So what I’m advocating in applying this passage is accountability as to what is in our hearts.  What sort of fruit are we producing?  What are people gathering from us?  Are the fruits of the Spirit evident or are we producing bad fruit?  This sort of invitation to others to inspect us for logs and splinters is part of what keeps spiritual leaders able to lead.  It’s a strange quality, and not necessarily popular.  But I believe it’s necessary.

An area I have struggled with, and continue to struggle is pride.  I don’t mean to, and I’m typically the last to notice I’m exhibiting it. So I need people around me relatively log and splinter free to point it out.  My wife is excellent at pointing out when I’m producing selfish fruit because she’s the closest person to me.  I need this sort of accountability in my life.

It’s very easy for me to excuse my own splinters and logs of anger, resentment, selfishness, pride, and so on because I convince myself they don’t affect others.  But these things in my heat “leak” and produce fruit in spite of my efforts to hide them.  I may be blind to such a log or splinter, but others see my fruit, and can either move on to a different “tree” or help me prune my own, and change my heart.  In very plain terms I need help to repent.  I need it.  I can try to repent on my own, but I’m still blind to my own stuff.  I need help to see so I can help others see.

So my heart is changed, I repent, in the context of others who will come along side me and point out to me the fruit I’m producing.  To the extent I’m open to it, I will become sighted enough to help others with their logs and splinters, enabling them to help others.  It’s this quality of transparency in a congregation or group of followers of Jesus that enables them to become a healed group helping others heal.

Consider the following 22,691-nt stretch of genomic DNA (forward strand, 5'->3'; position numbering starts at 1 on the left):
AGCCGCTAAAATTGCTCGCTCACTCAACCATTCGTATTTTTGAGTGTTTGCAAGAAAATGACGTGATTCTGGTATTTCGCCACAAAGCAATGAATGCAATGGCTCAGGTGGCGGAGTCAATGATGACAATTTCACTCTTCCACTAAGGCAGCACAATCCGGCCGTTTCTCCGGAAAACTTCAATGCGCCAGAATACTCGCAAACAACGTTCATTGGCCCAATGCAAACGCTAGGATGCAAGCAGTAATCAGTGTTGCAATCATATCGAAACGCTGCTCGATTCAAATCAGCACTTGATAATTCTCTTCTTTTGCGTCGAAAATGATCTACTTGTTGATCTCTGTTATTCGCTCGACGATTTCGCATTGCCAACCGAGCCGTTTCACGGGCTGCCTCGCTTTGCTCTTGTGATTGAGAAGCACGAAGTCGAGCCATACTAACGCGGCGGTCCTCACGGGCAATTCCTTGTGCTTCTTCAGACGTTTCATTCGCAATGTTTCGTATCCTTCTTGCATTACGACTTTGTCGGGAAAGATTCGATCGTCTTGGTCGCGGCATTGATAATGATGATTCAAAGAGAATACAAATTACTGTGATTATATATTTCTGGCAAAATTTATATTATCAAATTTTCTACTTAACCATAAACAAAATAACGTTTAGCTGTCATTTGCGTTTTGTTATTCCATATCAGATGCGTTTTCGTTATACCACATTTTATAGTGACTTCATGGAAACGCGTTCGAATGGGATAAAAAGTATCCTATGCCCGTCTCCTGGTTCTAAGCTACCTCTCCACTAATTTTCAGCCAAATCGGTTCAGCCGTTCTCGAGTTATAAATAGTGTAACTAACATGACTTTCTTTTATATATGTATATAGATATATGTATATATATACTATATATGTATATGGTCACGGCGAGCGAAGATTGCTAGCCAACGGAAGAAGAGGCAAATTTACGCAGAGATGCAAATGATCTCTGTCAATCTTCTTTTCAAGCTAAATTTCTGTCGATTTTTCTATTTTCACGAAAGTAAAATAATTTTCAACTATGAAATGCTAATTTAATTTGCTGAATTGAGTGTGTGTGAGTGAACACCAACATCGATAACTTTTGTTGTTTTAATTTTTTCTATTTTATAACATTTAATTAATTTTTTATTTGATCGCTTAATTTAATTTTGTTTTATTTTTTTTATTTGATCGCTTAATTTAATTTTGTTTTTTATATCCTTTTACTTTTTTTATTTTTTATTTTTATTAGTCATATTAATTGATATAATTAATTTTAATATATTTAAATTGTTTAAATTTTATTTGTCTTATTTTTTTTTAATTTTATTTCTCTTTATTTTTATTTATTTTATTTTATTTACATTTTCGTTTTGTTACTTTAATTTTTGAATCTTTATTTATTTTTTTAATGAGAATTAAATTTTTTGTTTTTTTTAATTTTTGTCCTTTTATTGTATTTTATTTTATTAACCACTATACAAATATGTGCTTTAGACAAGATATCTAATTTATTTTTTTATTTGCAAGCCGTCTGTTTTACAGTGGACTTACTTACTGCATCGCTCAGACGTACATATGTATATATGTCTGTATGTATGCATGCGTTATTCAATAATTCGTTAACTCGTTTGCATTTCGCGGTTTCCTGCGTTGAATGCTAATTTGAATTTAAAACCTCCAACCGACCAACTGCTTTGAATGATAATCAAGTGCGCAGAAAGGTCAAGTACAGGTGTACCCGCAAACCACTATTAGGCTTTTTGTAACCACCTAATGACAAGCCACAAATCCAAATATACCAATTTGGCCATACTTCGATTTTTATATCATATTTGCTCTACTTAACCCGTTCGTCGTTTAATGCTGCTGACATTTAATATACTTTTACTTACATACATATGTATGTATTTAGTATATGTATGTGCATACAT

Transparency and the openness to criticism isn’t the only quality that makes healing possible.  But without it, I’m not sure the Holy Spirit has the opening He seeks in the life of His followers to make the changes He’s after.  We may like to think that His work is personal, and it is.  But He prefers to work on a person in the context of the corporate body of the Messiah.

That’s my view through the knothole.  What do you see?

Christian “Ophthalmology”

And He also spoke a parable to them: “A blind man cannot guide a blind man, can he? Will they not both fall into a pit?  A pupil is not above his teacher; but everyone, after he has been fully trained, will be like his teacher.  Why do you look at the speck that is in your brother’s eye, but do not notice the log that is in your own eye?  Or how can you say to your brother, ‘Brother, let me take out the speck that is in your eye,’ when you yourself do not see the log that is in your own eye? You hypocrite, first take the log out of your own eye, and then you will see clearly to take out the speck that is in your brother’s eye. (Luke 6:39-42 NASB)

One of the most well-known parables of Jesus is the “Plank-eyed Ophthalmologist”.  The context is more of the “judgmental” issue I looked at yesterday.  Here Jesus talks about “self-awareness” which is different.  I still believe it has to do with judging others, but doing so with a humble self-aware attitude.

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To Judge And Not To Judge